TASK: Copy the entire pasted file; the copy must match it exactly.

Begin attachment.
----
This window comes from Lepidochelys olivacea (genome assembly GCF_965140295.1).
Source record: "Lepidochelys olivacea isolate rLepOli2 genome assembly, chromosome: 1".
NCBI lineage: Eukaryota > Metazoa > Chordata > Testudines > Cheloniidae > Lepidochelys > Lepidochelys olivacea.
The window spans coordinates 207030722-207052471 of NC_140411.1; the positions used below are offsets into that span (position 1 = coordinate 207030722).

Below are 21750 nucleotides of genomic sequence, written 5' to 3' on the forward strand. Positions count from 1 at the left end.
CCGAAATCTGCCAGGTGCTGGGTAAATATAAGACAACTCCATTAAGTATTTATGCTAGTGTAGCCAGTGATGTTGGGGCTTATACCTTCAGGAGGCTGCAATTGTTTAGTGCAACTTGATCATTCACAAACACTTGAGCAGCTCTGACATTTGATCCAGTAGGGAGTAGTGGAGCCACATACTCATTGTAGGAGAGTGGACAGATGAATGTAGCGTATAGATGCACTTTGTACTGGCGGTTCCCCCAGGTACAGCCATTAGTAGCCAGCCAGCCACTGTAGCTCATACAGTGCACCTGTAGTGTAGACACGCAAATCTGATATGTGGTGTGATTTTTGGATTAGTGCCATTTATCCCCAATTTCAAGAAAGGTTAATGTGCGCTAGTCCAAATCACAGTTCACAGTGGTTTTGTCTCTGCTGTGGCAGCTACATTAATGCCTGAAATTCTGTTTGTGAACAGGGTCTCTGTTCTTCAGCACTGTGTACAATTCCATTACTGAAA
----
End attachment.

This window comes from Lepidochelys olivacea (genome assembly GCF_965140295.1).
Source record: "Lepidochelys olivacea isolate rLepOli2 genome assembly, chromosome: 1".
NCBI lineage: Eukaryota > Metazoa > Chordata > Testudines > Cheloniidae > Lepidochelys > Lepidochelys olivacea.
The window spans coordinates 207030722-207052471 of NC_140411.1; the positions used below are offsets into that span (position 1 = coordinate 207030722).

Below are 21750 nucleotides of genomic sequence, written 5' to 3' on the forward strand. Positions count from 1 at the left end.
CCGAAATCTGCCAGGTGCTGGGTAAATATAAGACAACTCCATTAAGTATTTATGCTAGTGTAGCCAGTGATGTTGGGGCTTATACCTTCAGGAGGCTGCAATTGTTTAGTGCAACTTGATCATTCACAAACACTTGAGCAGCTCTGACATTTGATCCAGTAGGGAGTAGTGGAGCCACATACTCATTGTAGGAGAGTGGACAGATGAATGTAGCGTATAGATGCACTTTGTACTGGCGGTTCCCCCAGGTACAGCCATTAGTAGCCAGCCAGCCACTGTAGCTCATACAGTGCACCTGTAGTGTAGACACGCAAATCTGATATGTGGTGTGATTTTTGGATTAGTGCCATTTATCCCCAATTTCAAGAAAGGTTAATGTGCGCTAGTCCAAATCACAGTTCACAGTGGTTTTGTCTCTGCTGTGGCAGCTACATTAATGCCTGAAATTCTGTTTGTGAACAGGGTCTCTGTTCTTCAGCACTGTGTACAATTCCATTACTGAAA